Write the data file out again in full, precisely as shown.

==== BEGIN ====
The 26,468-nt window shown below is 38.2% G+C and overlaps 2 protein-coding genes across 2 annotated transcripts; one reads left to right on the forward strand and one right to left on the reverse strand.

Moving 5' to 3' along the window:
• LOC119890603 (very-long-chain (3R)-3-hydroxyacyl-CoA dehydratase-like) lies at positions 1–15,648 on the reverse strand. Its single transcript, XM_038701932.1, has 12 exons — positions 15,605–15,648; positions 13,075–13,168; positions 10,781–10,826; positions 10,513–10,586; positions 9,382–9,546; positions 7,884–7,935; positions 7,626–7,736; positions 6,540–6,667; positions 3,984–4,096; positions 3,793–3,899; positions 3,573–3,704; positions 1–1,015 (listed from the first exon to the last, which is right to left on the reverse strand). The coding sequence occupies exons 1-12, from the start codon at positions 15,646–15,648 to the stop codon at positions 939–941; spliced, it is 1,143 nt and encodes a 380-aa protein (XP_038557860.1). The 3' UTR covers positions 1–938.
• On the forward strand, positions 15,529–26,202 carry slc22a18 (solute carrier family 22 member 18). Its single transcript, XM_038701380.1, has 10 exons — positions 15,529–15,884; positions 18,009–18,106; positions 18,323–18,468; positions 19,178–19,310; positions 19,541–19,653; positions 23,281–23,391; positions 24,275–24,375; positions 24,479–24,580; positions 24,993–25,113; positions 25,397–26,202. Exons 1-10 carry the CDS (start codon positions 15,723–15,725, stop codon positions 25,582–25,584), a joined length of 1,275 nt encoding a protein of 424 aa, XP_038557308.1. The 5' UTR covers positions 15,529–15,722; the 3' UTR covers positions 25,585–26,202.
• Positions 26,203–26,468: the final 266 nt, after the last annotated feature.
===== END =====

The 26,468-nt window shown below is 38.2% G+C and overlaps 2 protein-coding genes across 2 annotated transcripts; one reads left to right on the forward strand and one right to left on the reverse strand.

Moving 5' to 3' along the window:
• LOC119890603 (very-long-chain (3R)-3-hydroxyacyl-CoA dehydratase-like) lies at positions 1–15,648 on the reverse strand. Its single transcript, XM_038701932.1, has 12 exons — positions 15,605–15,648; positions 13,075–13,168; positions 10,781–10,826; positions 10,513–10,586; positions 9,382–9,546; positions 7,884–7,935; positions 7,626–7,736; positions 6,540–6,667; positions 3,984–4,096; positions 3,793–3,899; positions 3,573–3,704; positions 1–1,015 (listed from the first exon to the last, which is right to left on the reverse strand). The coding sequence occupies exons 1-12, from the start codon at positions 15,646–15,648 to the stop codon at positions 939–941; spliced, it is 1,143 nt and encodes a 380-aa protein (XP_038557860.1). The 3' UTR covers positions 1–938.
• On the forward strand, positions 15,529–26,202 carry slc22a18 (solute carrier family 22 member 18). Its single transcript, XM_038701380.1, has 10 exons — positions 15,529–15,884; positions 18,009–18,106; positions 18,323–18,468; positions 19,178–19,310; positions 19,541–19,653; positions 23,281–23,391; positions 24,275–24,375; positions 24,479–24,580; positions 24,993–25,113; positions 25,397–26,202. Exons 1-10 carry the CDS (start codon positions 15,723–15,725, stop codon positions 25,582–25,584), a joined length of 1,275 nt encoding a protein of 424 aa, XP_038557308.1. The 5' UTR covers positions 15,529–15,722; the 3' UTR covers positions 25,585–26,202.
• Positions 26,203–26,468: the final 266 nt, after the last annotated feature.